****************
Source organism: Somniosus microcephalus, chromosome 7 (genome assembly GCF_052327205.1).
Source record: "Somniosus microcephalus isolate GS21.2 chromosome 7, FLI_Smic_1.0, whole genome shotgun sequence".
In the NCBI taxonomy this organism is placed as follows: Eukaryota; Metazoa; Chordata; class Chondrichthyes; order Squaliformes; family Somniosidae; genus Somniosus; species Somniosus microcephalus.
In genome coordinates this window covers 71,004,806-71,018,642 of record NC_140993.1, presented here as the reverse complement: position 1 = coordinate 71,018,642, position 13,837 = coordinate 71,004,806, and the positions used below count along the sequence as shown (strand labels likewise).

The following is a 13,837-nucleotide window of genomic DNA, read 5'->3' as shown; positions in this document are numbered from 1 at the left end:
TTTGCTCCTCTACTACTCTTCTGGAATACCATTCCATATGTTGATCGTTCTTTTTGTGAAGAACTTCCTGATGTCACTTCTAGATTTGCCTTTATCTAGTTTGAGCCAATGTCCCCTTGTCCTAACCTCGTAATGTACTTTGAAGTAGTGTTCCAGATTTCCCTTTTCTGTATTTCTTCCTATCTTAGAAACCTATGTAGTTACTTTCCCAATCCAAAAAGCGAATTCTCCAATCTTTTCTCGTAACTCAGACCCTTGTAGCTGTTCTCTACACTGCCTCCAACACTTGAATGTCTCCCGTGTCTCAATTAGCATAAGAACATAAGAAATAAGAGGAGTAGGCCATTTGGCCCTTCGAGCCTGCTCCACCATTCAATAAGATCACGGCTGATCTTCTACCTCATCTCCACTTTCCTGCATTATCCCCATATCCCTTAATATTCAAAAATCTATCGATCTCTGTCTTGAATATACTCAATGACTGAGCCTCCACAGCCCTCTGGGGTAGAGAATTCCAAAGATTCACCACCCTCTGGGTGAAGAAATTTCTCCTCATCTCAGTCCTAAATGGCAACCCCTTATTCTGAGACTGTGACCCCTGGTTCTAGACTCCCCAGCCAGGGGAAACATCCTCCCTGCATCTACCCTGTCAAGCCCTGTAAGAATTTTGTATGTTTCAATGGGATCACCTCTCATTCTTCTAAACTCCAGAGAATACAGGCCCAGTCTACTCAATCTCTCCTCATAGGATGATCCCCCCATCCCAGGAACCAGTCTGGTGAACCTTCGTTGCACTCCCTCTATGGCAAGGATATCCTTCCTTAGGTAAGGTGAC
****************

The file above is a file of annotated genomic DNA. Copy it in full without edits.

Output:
Source organism: Somniosus microcephalus, chromosome 7 (genome assembly GCF_052327205.1).
Source record: "Somniosus microcephalus isolate GS21.2 chromosome 7, FLI_Smic_1.0, whole genome shotgun sequence".
In the NCBI taxonomy this organism is placed as follows: Eukaryota; Metazoa; Chordata; class Chondrichthyes; order Squaliformes; family Somniosidae; genus Somniosus; species Somniosus microcephalus.
In genome coordinates this window covers 71,004,806-71,018,642 of record NC_140993.1, presented here as the reverse complement: position 1 = coordinate 71,018,642, position 13,837 = coordinate 71,004,806, and the positions used below count along the sequence as shown (strand labels likewise).

The following is a 13,837-nucleotide window of genomic DNA, read 5'->3' as shown; positions in this document are numbered from 1 at the left end:
TTTGCTCCTCTACTACTCTTCTGGAATACCATTCCATATGTTGATCGTTCTTTTTGTGAAGAACTTCCTGATGTCACTTCTAGATTTGCCTTTATCTAGTTTGAGCCAATGTCCCCTTGTCCTAACCTCGTAATGTACTTTGAAGTAGTGTTCCAGATTTCCCTTTTCTGTATTTCTTCCTATCTTAGAAACCTATGTAGTTACTTTCCCAATCCAAAAAGCGAATTCTCCAATCTTTTCTCGTAACTCAGACCCTTGTAGCTGTTCTCTACACTGCCTCCAACACTTGAATGTCTCCCGTGTCTCAATTAGCATAAGAACATAAGAAATAAGAGGAGTAGGCCATTTGGCCCTTCGAGCCTGCTCCACCATTCAATAAGATCACGGCTGATCTTCTACCTCATCTCCACTTTCCTGCATTATCCCCATATCCCTTAATATTCAAAAATCTATCGATCTCTGTCTTGAATATACTCAATGACTGAGCCTCCACAGCCCTCTGGGGTAGAGAATTCCAAAGATTCACCACCCTCTGGGTGAAGAAATTTCTCCTCATCTCAGTCCTAAATGGCAACCCCTTATTCTGAGACTGTGACCCCTGGTTCTAGACTCCCCAGCCAGGGGAAACATCCTCCCTGCATCTACCCTGTCAAGCCCTGTAAGAATTTTGTATGTTTCAATGGGATCACCTCTCATTCTTCTAAACTCCAGAGAATACAGGCCCAGTCTACTCAATCTCTCCTCATAGGATGATCCCCCCATCCCAGGAACCAGTCTGGTGAACCTTCGTTGCACTCCCTCTATGGCAAGGATATCCTTCCTTAGGTAAGGTGAC